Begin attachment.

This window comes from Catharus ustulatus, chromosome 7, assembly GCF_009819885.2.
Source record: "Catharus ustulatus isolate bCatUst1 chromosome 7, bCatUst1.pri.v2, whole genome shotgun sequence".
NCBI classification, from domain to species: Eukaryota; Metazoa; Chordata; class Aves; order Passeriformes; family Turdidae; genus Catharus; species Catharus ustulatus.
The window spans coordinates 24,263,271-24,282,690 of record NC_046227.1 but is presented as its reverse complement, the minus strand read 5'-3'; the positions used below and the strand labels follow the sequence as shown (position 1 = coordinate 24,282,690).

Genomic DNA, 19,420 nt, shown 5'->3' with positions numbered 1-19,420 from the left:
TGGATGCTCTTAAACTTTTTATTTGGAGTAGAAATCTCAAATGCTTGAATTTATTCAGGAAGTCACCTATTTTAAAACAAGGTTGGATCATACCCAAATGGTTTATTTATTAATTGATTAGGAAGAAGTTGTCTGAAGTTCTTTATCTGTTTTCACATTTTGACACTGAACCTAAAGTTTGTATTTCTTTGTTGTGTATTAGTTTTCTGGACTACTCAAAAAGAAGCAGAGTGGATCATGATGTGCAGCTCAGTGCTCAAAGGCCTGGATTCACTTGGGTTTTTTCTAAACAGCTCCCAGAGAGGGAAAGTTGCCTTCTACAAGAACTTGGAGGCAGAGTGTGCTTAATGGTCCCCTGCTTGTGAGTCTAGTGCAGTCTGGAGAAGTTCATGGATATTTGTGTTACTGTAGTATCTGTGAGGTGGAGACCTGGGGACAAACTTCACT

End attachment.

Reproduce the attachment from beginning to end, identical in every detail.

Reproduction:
This window comes from Catharus ustulatus, chromosome 7, assembly GCF_009819885.2.
Source record: "Catharus ustulatus isolate bCatUst1 chromosome 7, bCatUst1.pri.v2, whole genome shotgun sequence".
NCBI classification, from domain to species: Eukaryota; Metazoa; Chordata; class Aves; order Passeriformes; family Turdidae; genus Catharus; species Catharus ustulatus.
The window spans coordinates 24,263,271-24,282,690 of record NC_046227.1 but is presented as its reverse complement, the minus strand read 5'-3'; the positions used below and the strand labels follow the sequence as shown (position 1 = coordinate 24,282,690).

Genomic DNA, 19,420 nt, shown 5'->3' with positions numbered 1-19,420 from the left:
TGGATGCTCTTAAACTTTTTATTTGGAGTAGAAATCTCAAATGCTTGAATTTATTCAGGAAGTCACCTATTTTAAAACAAGGTTGGATCATACCCAAATGGTTTATTTATTAATTGATTAGGAAGAAGTTGTCTGAAGTTCTTTATCTGTTTTCACATTTTGACACTGAACCTAAAGTTTGTATTTCTTTGTTGTGTATTAGTTTTCTGGACTACTCAAAAAGAAGCAGAGTGGATCATGATGTGCAGCTCAGTGCTCAAAGGCCTGGATTCACTTGGGTTTTTTCTAAACAGCTCCCAGAGAGGGAAAGTTGCCTTCTACAAGAACTTGGAGGCAGAGTGTGCTTAATGGTCCCCTGCTTGTGAGTCTAGTGCAGTCTGGAGAAGTTCATGGATATTTGTGTTACTGTAGTATCTGTGAGGTGGAGACCTGGGGACAAACTTCACT